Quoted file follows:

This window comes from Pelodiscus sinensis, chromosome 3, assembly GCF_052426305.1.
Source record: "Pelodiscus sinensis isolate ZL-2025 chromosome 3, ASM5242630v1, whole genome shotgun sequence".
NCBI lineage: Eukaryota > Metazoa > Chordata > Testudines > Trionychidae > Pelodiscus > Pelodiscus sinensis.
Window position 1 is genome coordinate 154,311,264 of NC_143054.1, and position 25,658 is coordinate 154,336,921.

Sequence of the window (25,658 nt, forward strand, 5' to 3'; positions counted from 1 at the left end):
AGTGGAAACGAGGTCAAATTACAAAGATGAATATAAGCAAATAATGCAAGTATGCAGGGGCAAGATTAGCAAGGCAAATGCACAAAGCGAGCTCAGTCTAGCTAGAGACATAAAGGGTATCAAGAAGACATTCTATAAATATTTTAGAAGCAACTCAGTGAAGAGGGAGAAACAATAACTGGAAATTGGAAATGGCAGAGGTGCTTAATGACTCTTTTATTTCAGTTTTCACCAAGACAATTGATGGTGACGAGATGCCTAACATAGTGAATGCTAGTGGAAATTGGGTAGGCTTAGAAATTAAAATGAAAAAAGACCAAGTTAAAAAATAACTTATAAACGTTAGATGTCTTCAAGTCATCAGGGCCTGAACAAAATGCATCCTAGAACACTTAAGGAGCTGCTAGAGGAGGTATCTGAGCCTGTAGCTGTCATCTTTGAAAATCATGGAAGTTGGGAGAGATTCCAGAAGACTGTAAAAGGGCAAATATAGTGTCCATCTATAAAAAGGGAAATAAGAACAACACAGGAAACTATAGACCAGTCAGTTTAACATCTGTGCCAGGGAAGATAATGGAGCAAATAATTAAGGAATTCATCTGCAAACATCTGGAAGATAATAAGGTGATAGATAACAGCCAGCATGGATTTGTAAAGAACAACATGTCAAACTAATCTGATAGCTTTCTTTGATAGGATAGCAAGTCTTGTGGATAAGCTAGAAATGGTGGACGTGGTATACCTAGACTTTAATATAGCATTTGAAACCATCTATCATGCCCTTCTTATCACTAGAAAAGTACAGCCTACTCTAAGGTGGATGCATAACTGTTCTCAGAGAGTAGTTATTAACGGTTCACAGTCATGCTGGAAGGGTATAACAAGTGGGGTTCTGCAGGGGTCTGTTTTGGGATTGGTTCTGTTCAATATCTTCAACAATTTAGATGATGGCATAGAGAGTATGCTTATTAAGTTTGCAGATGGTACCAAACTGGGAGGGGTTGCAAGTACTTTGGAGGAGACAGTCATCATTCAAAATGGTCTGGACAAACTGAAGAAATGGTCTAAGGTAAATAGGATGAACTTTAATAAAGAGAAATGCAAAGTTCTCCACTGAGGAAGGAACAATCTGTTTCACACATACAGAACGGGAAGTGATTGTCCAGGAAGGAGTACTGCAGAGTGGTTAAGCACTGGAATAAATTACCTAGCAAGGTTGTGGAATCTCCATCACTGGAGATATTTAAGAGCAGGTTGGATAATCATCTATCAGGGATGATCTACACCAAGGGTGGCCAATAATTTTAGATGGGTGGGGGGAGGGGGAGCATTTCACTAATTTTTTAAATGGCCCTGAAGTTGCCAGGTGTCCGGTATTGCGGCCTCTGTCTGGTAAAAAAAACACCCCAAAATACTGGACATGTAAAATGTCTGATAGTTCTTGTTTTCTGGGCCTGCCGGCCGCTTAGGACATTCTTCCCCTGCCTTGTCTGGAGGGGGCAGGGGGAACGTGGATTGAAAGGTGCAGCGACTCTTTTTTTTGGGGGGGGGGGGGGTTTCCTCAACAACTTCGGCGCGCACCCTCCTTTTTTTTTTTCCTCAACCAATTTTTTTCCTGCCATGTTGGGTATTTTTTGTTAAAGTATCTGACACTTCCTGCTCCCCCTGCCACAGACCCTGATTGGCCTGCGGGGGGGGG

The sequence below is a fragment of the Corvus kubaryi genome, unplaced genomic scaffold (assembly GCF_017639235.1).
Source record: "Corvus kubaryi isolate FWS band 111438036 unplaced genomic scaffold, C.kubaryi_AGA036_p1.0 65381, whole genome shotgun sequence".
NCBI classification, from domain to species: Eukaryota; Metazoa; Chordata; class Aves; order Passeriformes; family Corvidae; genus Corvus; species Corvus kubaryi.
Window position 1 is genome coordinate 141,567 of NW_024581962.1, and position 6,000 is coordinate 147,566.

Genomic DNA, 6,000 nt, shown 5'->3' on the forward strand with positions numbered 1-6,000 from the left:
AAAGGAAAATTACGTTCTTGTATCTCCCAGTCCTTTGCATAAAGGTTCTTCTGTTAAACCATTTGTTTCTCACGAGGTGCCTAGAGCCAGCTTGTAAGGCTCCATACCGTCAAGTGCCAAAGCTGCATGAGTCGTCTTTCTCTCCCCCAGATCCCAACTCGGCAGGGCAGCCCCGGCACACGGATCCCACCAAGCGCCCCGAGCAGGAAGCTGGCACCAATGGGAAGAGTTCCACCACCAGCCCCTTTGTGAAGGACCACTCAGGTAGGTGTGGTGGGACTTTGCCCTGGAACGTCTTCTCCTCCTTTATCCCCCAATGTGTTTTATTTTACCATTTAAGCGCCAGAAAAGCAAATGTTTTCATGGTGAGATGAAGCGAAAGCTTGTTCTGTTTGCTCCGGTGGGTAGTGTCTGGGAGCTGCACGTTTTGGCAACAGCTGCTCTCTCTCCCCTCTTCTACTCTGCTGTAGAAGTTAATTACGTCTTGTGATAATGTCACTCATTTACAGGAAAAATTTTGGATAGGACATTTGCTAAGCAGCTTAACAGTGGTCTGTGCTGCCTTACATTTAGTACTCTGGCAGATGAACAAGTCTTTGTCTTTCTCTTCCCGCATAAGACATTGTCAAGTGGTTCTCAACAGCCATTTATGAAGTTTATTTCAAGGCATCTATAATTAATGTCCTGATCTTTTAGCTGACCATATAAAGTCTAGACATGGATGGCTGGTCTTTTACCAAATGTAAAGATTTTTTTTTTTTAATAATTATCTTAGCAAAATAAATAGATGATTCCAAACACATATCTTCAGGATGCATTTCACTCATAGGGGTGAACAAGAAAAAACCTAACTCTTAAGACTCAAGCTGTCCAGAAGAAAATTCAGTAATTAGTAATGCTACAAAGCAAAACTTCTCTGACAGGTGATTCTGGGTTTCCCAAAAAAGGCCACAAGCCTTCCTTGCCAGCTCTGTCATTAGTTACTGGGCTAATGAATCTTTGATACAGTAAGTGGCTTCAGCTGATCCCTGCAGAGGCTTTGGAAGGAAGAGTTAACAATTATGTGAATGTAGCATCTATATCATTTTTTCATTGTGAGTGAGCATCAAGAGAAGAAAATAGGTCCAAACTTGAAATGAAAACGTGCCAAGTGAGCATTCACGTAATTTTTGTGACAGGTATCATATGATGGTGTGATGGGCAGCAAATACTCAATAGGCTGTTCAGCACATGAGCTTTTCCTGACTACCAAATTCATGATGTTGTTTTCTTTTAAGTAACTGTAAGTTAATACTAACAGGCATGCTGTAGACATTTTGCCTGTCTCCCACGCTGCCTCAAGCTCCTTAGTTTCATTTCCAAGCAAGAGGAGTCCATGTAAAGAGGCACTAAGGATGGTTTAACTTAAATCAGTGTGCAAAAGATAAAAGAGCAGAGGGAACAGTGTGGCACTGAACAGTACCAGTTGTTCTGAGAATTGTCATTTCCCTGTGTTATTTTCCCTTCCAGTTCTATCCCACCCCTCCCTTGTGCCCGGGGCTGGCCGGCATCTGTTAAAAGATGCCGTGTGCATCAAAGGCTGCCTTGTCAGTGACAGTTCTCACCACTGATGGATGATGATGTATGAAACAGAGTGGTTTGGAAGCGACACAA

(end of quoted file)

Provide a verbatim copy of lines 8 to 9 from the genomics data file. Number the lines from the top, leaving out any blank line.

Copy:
Source record: "Corvus kubaryi isolate FWS band 111438036 unplaced genomic scaffold, C.kubaryi_AGA036_p1.0 65381, whole genome shotgun sequence".
NCBI classification, from domain to species: Eukaryota; Metazoa; Chordata; class Aves; order Passeriformes; family Corvidae; genus Corvus; species Corvus kubaryi.